The big picture was awesome: 60 to 70 major wildfires burning across nearly 750,000 acres in 11 Western states, 20,000 firefighters working to contain those fires at a cost of about $8 million a day, scores of new fires ignited by lightning every night and all of it adding up to the hottest, most destructive summer season in 50 years.
In a city that often seems to have more than its share of heartbreak, the story of Amadou Diallo stands out. He was by any measure a terrific young man--hardworking and quick with a smile, one of the thousands of immigrants who, year after year, come to New York to seek their fortune.
RN EUROPE desk at the U.S. Department of Housing and Urban Development, and the omission clearly frustrated Jack Kemp. Kemp -- the former football star, nine-term congressman and perpetual Young Turk of the supply-side Republican right -- was secretary of HUD during the Bush administration.
Maggie Williams's beeper went off at about 9:45 p.m. Hillary Rodham Clinton was calling, and the news was devastating: Vince Foster, the White House deputy counsel and one of the Clintons' oldest friends, had been found dead, an apparent suicide, in Fort Marcy Park across the Potomac River from Washington.
In Newark, N.J., last week, Attorney General Janet Reno chose an audience of federal law-enforcement officers to deliver a speech on a topic that obviously bothers her--the presumed connection between the Oklahoma City bombing and the deaths of 85 Branch Davidians outside Waco, Texas, two years earlier.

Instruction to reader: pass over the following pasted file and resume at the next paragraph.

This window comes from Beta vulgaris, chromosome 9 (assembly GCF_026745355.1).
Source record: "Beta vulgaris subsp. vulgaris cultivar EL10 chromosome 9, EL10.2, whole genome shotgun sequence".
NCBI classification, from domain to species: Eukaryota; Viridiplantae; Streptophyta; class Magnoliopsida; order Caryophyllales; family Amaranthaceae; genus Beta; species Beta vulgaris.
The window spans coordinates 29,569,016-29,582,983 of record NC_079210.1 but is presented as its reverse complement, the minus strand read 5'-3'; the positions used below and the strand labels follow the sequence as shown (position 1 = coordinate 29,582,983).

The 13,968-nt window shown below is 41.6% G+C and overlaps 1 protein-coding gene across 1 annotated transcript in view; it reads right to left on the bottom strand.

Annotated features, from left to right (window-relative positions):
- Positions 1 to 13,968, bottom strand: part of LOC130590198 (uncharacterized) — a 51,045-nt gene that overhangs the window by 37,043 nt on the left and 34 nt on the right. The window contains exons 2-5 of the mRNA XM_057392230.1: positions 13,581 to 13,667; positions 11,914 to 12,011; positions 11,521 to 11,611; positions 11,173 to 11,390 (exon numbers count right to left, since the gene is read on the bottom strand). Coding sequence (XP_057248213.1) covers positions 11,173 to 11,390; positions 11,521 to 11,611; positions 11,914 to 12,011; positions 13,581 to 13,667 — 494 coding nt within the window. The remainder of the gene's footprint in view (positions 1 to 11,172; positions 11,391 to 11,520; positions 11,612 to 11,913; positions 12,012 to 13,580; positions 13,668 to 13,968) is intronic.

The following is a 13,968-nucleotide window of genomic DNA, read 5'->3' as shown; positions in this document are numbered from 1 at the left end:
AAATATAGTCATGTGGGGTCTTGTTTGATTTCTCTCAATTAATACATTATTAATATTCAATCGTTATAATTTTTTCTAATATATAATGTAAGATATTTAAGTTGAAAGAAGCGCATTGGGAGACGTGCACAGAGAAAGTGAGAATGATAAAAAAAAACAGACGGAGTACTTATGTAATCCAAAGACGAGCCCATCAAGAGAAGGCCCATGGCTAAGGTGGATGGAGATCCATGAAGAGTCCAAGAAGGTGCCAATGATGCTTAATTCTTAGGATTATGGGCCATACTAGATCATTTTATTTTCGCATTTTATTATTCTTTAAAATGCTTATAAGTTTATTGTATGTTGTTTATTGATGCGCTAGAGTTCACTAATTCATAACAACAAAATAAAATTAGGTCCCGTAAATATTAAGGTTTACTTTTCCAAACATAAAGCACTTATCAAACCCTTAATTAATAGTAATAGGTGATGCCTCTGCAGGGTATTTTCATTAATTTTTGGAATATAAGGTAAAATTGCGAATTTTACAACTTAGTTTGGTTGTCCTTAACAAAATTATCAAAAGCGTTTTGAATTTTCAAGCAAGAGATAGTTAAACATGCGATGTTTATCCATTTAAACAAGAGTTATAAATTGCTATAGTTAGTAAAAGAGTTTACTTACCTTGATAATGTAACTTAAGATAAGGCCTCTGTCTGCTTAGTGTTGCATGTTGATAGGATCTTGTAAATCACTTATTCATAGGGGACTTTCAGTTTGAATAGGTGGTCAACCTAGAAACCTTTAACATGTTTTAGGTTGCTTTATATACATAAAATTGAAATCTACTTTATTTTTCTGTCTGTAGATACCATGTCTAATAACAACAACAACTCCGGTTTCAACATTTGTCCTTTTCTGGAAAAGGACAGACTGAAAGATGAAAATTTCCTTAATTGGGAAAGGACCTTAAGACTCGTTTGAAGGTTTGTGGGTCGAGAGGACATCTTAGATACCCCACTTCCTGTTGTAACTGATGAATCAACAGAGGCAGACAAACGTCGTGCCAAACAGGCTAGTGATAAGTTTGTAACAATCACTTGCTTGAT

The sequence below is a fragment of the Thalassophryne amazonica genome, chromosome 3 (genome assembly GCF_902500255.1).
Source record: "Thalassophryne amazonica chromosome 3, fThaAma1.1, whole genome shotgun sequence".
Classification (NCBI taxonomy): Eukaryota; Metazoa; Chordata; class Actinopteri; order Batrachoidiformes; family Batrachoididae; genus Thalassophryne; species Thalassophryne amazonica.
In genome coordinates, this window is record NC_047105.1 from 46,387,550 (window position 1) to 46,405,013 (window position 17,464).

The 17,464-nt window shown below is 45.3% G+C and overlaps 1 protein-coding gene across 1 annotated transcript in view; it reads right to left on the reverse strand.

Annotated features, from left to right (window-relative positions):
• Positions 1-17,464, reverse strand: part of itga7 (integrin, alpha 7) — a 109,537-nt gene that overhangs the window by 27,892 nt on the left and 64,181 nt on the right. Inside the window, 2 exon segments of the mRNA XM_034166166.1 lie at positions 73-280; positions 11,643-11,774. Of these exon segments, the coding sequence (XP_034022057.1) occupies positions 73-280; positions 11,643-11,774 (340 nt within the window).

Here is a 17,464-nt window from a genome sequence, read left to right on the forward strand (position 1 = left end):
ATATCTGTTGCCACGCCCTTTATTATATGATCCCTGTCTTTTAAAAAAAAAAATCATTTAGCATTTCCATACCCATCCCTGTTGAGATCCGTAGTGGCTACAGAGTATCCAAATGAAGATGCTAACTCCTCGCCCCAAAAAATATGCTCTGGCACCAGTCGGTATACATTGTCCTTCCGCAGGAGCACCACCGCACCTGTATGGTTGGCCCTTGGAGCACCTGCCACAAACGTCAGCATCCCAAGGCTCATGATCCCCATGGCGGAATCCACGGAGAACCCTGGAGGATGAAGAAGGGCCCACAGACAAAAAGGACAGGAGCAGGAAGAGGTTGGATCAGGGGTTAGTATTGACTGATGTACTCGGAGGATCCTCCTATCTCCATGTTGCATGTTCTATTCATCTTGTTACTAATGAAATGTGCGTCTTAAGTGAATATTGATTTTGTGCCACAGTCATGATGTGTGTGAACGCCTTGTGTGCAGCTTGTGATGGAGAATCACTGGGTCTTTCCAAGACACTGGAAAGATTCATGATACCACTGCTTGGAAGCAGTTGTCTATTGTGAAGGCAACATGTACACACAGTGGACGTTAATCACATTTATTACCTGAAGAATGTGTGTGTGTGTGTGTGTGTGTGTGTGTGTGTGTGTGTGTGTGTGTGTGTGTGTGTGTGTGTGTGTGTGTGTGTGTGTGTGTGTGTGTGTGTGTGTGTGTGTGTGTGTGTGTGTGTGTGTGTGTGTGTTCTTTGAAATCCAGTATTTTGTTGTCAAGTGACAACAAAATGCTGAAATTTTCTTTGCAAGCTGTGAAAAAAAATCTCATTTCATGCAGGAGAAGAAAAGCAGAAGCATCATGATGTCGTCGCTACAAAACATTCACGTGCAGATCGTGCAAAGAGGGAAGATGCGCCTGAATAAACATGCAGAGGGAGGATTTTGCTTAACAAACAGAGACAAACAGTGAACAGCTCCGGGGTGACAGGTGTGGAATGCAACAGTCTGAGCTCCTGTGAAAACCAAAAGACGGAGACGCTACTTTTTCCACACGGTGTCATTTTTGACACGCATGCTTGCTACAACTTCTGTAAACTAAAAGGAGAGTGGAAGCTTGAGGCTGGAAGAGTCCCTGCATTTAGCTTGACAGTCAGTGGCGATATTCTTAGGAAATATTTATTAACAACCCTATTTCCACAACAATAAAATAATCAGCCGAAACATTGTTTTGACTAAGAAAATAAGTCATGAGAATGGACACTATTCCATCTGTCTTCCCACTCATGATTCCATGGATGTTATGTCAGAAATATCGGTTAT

By most accounts, Fonda Cecilia Moore was a model cop. Gung-ho, popular with her colleagues on the District of Columbia's tough Anacostia beat, she enjoyed the grit and grime of police work -- night patrols in some of Washington's most crime-ridden neighborhoods, undercover investigations against drug dealers and prostitutes, the adrenalin rush of chasing and catching bad guys. ""Fonda loved police work,'' a friend says. ""It was her pride and joy.'' But prosecutors charge that Moore, the...
The letter, written in the former president's own hand, was calm and positive despite the grim news: Ronald Reagan, now 83, is suffering from the early stages of Alzheimer's disease. ""At the moment I feel just fine,'' Reagan wrote last week. ""I intend to live the remainder of the years God gives me on this earth doing the things I have always done. . . .
Campaign seasons past also started out as "The Year of the Woman," only to fizzle out by Election Day. Though 1992 brought its share of disappointments, the Anita Hill class fulfilled a good measure of its early promise with the election of four new women to the U.S. Senate and a spate of freshwomen in the House.